I’d made an error. The pint of Tribute was satisfactory, but a gaggle of local lads had obviously downed tools very early and were louder than the music over the road. I wasn’t too upset when it was time for the bus to the match.

The Loop service dropped me at the Shelley Walk stop, just a couple of minutes from the ground. I poked my head in the clubhouse, but decided to go straight into the ground. Admission was £8, a programme £1 with teamsheets being issued free.

It was time for food. Only one of the three hatches were open for the night. I purchased a cheeseburger with onions, chips and a team for £6.30. It wasn’t bad fare and filled me for the price. The staff had been most pleasant. I headed to the Main Stand to enjoy it.

Priory Lane wasn’t quite as vast as I’d thought from my previous visit, but it was still a very decent venue for a club of Borough’s size. I noted the inscription ‘Langney Sports’ was still on the wall backing the open section of terrace.

The Main Stand was all seated. Surprisingly it didn’t have a wall next to the pitch. Fans simply walked along next to the artificial surface to find their aisle. The covered terracing snaked right round two and a bit sides.

The players’ facilities and club shop were behind a covered terracing at the entrance end. Borough had cleverly built and extra storey which double up as corporate boxes looking out over the pitch.

Before kick off the man on the PA read out the sides; quite frustratingly in the case of the visitors who had decided to take to the pitch wearing squad numbers and confusing everyone. The announcer did his best, but I felt his pain.

Eastbourne started the game far the better. Bulky centre forward Nat Pinney was leading the side well and had an early effort disallowed when turning in the effort of skipper Sergio Torres.

New Borough boss Jamie Howell had his side playing some lovely football on the deck and using the full width of the pitch as players interchanged positions to become involved. Torres was pulling the strings, while Will Hendon and Gavin McCallum were excellent down the right.

Both McCallum and Torres brought decent stops out of Daggers keeper Mark Cousins. A wonderful close passing movement nearly put through Jamie Taylor as the home side continued to impress.

Seven minutes before the break Borough got the breakthrough that their play merited as Yemi Odubade saw his shot parried, but his sheer determination saw him eventually bundle the ball home despite protests from the Dagenham defenders.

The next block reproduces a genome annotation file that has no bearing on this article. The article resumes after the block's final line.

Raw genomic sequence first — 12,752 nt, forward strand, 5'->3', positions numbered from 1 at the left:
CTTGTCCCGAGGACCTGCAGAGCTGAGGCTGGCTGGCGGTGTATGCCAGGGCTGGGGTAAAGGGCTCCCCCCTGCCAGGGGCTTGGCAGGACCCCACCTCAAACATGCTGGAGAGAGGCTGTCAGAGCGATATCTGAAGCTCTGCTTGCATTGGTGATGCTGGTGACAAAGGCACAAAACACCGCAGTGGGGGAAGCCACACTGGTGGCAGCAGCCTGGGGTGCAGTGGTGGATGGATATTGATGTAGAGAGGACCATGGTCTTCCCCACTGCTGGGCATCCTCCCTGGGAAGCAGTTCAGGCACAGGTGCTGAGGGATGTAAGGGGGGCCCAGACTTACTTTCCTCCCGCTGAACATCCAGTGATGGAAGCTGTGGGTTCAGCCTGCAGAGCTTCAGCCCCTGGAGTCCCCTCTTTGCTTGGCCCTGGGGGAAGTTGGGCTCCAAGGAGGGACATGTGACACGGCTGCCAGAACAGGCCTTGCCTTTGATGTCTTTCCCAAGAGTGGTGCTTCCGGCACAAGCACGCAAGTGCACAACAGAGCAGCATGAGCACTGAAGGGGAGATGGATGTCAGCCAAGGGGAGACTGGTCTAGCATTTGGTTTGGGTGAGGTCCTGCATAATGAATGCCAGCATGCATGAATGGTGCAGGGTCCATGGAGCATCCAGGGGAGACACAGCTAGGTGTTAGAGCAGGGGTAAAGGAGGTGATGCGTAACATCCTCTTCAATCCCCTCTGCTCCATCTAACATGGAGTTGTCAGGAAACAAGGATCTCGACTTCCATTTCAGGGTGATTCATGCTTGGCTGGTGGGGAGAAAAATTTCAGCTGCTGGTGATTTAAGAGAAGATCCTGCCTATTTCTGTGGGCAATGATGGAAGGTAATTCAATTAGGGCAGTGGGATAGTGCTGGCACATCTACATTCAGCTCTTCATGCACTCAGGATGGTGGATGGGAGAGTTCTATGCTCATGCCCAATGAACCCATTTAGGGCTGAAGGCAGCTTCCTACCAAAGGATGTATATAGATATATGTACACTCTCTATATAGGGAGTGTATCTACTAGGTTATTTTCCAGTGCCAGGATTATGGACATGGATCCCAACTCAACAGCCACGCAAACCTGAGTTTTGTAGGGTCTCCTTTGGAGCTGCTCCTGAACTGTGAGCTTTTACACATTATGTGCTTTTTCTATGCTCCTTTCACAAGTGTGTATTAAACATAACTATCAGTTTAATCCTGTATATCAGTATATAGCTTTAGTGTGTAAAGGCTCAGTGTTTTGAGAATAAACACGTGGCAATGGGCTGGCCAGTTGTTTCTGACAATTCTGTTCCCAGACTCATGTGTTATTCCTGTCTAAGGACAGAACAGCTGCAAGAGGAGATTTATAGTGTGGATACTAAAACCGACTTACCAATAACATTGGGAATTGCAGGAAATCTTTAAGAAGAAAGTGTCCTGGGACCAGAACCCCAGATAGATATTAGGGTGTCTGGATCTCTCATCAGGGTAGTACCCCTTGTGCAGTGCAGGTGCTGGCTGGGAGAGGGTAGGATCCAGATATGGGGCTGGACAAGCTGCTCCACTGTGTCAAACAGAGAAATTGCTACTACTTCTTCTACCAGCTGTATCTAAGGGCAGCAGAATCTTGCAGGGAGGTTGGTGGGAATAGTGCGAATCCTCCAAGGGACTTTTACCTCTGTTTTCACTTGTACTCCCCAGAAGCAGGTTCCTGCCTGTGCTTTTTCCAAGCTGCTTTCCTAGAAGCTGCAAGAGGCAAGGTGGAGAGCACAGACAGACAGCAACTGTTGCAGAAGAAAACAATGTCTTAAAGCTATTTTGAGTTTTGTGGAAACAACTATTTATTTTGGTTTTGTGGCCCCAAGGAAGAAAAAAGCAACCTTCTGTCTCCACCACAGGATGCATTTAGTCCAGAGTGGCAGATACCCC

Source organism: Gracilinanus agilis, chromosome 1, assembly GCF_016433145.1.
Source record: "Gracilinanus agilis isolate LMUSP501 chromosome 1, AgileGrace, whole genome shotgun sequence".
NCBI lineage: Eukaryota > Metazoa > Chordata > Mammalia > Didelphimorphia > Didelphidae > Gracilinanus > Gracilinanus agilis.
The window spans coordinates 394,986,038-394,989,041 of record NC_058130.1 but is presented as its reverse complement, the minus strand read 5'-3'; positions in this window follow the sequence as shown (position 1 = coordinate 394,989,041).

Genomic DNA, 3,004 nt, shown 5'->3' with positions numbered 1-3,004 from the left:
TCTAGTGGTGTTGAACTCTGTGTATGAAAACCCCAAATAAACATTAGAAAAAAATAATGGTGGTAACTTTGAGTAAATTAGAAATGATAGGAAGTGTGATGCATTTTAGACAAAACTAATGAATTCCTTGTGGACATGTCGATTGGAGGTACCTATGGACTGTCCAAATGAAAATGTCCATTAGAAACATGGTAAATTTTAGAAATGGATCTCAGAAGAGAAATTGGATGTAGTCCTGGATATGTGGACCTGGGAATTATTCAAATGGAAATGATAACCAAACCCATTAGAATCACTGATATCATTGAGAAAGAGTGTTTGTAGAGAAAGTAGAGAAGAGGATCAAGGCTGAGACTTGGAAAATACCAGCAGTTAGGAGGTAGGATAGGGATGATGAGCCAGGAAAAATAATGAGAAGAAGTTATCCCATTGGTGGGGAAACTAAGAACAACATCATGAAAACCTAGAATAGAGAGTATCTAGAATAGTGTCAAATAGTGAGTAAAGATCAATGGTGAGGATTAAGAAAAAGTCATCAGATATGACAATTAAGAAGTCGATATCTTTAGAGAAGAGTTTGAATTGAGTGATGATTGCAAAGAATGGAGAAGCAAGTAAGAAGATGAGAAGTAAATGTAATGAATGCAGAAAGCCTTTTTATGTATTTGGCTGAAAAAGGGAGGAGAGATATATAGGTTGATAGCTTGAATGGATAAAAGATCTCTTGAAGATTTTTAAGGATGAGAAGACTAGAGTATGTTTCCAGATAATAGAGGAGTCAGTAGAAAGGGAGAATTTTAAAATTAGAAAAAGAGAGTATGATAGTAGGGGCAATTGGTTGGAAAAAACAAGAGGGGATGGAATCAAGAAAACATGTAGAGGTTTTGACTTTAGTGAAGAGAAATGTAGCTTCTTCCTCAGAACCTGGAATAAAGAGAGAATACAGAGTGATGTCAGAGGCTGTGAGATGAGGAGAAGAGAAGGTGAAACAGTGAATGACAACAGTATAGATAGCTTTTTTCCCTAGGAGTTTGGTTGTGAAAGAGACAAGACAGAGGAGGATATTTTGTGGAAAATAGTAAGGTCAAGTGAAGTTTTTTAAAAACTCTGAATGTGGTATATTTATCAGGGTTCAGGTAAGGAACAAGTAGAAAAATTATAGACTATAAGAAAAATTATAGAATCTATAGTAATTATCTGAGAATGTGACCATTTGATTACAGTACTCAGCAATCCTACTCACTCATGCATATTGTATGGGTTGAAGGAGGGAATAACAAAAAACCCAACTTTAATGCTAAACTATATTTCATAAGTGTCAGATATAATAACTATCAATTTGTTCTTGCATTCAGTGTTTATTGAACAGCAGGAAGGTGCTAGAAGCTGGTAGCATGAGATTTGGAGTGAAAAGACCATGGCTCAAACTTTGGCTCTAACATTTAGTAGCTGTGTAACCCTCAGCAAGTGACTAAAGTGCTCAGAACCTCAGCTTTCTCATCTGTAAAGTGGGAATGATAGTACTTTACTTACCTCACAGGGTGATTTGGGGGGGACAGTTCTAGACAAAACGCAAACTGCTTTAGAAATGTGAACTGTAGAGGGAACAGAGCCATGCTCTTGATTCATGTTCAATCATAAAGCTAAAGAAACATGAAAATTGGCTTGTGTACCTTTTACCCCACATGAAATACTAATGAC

At the interval I wandered around to watch the second period from near the gate as I had decisions to make regarding my departure. The temperature was dropping so I indulged in a warming Bovril.

The second half was a different story. Borough still had their spells in possession and a couple of efforts on goal but Dagenham looked a far better outfit. Manager John Still’s team talk was working as his side began take command from the back.

I had my own decision to make with just over ten minutes remaining. My train back to London was at 10.16. I could hang around until full time and then walk fifteen minutes to connect with a bus back to town or leave and get on one outside the gates.

A Dagenham midfielder had a long shot of the half volley cannon back off the home crossbar, but my decision was made. It’d been a long day so I walked to the stop despite the game being in the balance. Twitter would have to do for the final part of the game.

Sure enough the Daggers equalised through full back Sam Ling with nine minutes remaining. In the closing stages Ling’s throw down the line found Mason Bloomfield, who crossed for Michael Cheek to score the winner.

To add to my frustration, all this took place while waiting for the late running bus. At least I could watch the highlights later via the Daggers Twitter feed, and I was going to make the train.

The Loop service took a very elongated route back to the terminus. At one point I thought we were heading away from the station. It was somewhat of a relief when I got on board the empty train directly back to Victoria. I slept very well after a great day which had included me walking eleven miles.